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    AAAAAAAAHHHHHHHHHHH, some1 help me. Whats a stopping potential? cant seem to define it easily and all the papers i have tried looking at have wierd questions. Can sum1 give me a definition and the context it will be found in, in a question.? Thanx
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    (Original post by scaredashell)
    AAAAAAAAHHHHHHHHHHH, some1 help me. Whats a stopping potential? cant seem to define it easily and all the papers i have tried looking at have wierd questions. Can sum1 give me a definition and the context it will be found in, in a question.? Thanx
    :confused:
    is the minimum reverse potential applied across the emitted electrons in order just to stop them all
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    basically...it's when you have a circuit with a cathode and an anode, where the cathode is made of a substance which emits electrons via the photoelectric effect. By illuminating the cathode with UV light of the right frequency, photoelectric emmision occurs and the fastest electrons also gain enough kinetic energy to go to the anode.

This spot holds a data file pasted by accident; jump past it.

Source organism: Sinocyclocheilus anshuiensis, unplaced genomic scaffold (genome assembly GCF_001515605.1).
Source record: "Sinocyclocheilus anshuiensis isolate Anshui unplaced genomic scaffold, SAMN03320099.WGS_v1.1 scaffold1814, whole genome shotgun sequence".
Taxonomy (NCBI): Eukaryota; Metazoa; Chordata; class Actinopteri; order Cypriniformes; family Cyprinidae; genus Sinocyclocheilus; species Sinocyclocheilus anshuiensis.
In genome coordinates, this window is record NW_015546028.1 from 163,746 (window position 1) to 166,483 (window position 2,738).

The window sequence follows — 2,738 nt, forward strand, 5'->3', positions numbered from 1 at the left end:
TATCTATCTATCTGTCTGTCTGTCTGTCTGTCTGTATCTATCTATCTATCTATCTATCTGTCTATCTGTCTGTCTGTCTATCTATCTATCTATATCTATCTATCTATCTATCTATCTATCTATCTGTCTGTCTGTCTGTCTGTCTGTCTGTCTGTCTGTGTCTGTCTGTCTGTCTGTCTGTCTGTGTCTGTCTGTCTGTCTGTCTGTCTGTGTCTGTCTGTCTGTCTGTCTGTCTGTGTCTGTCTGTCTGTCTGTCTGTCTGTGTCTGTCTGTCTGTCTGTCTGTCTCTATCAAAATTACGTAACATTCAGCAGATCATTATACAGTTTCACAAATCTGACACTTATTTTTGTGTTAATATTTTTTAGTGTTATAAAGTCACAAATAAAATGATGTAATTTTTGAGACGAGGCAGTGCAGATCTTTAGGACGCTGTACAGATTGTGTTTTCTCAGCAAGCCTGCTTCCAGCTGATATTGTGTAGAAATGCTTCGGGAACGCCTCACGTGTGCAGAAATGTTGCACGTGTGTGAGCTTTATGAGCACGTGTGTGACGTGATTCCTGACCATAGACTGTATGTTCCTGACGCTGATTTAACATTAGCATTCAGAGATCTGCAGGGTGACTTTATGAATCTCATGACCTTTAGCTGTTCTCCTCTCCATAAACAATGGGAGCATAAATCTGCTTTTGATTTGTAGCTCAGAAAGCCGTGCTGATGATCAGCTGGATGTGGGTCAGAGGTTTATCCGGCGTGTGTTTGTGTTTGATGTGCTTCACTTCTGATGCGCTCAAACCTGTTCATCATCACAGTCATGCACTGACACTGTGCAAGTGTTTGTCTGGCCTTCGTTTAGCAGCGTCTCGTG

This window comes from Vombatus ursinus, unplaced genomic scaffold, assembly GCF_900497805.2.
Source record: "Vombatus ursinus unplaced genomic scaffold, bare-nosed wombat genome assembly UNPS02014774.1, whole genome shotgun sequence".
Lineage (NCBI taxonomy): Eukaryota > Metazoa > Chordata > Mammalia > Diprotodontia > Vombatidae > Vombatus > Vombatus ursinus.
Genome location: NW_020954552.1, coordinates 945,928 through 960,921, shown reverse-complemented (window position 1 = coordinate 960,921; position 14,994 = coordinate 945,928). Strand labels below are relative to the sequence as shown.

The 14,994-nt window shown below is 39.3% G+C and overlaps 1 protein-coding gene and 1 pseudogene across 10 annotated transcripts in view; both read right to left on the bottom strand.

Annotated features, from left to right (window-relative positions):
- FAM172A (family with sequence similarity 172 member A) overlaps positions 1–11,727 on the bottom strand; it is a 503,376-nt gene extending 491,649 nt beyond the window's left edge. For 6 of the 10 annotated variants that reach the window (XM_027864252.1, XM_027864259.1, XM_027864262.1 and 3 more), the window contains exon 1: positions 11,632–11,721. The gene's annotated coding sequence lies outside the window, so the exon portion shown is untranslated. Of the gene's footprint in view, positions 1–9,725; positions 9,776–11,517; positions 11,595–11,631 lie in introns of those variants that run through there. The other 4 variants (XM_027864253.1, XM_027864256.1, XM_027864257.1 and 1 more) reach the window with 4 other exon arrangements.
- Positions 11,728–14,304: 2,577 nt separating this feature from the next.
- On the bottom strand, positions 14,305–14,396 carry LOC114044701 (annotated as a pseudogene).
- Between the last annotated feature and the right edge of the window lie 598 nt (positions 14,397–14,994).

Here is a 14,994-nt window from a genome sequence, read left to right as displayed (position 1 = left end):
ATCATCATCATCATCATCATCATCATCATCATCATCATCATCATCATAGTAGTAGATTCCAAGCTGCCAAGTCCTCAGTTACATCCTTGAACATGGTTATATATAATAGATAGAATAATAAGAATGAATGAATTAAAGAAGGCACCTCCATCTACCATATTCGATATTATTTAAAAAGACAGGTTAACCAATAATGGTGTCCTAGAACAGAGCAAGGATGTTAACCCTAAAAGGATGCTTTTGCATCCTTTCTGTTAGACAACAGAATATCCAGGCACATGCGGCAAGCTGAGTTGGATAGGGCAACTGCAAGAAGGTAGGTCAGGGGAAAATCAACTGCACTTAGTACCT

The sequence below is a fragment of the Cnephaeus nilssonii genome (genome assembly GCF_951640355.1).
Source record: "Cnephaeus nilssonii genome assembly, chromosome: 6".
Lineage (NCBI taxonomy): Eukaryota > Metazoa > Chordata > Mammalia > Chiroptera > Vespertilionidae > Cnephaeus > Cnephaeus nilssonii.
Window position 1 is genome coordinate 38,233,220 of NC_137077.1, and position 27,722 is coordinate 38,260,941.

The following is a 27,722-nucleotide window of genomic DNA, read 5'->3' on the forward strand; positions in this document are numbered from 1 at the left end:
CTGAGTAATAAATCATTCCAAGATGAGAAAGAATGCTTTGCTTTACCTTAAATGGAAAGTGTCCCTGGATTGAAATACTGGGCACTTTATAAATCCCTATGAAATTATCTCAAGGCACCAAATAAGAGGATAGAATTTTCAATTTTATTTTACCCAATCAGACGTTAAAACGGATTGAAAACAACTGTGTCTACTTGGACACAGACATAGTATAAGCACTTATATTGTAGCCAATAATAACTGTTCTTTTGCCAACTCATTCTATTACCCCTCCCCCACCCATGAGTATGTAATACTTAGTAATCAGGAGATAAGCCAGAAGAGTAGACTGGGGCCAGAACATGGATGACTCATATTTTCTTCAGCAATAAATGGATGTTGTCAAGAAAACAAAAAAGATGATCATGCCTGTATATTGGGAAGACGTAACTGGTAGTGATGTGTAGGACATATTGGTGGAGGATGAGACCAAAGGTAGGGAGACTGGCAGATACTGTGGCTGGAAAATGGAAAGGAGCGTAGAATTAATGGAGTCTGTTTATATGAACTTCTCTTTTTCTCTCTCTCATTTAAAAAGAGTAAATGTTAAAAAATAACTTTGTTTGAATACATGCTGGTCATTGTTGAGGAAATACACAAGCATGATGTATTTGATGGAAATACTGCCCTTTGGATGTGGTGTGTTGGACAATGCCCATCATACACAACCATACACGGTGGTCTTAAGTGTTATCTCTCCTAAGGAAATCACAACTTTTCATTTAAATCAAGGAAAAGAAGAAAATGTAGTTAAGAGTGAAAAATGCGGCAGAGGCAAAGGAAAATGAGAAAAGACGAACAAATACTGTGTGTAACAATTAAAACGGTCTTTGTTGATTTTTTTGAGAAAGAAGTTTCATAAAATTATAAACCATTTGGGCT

However, the anode is made negative as well to repel the incoming electrons and is also connected to a potentiometer. First use a low voltage and all the electrons reach the anode. However when you increase the voltage across the anode, it becomes more positive and repels the high kinetic energy electrons. Soon, none of the electrons will reach the anode and you will get a zero reading on a picoammeter connected to the circuit.

    What does this mean?

    Well, the instance that the electrons with the highest KE (ie. ones at the surface of material) do not reach the anode, the voltage reading on the potentiometer is the force stopping the electrons.

    Therefore.... ½mv² lost = qV gained (electrical energy),

    (where V is the stopping potential, the voltage across the anode which prevents the highest KE electrons from reaching the anode)

    So stopping potential is proportional to the KE of the fastest electrons in a sample.

    Hope that helps


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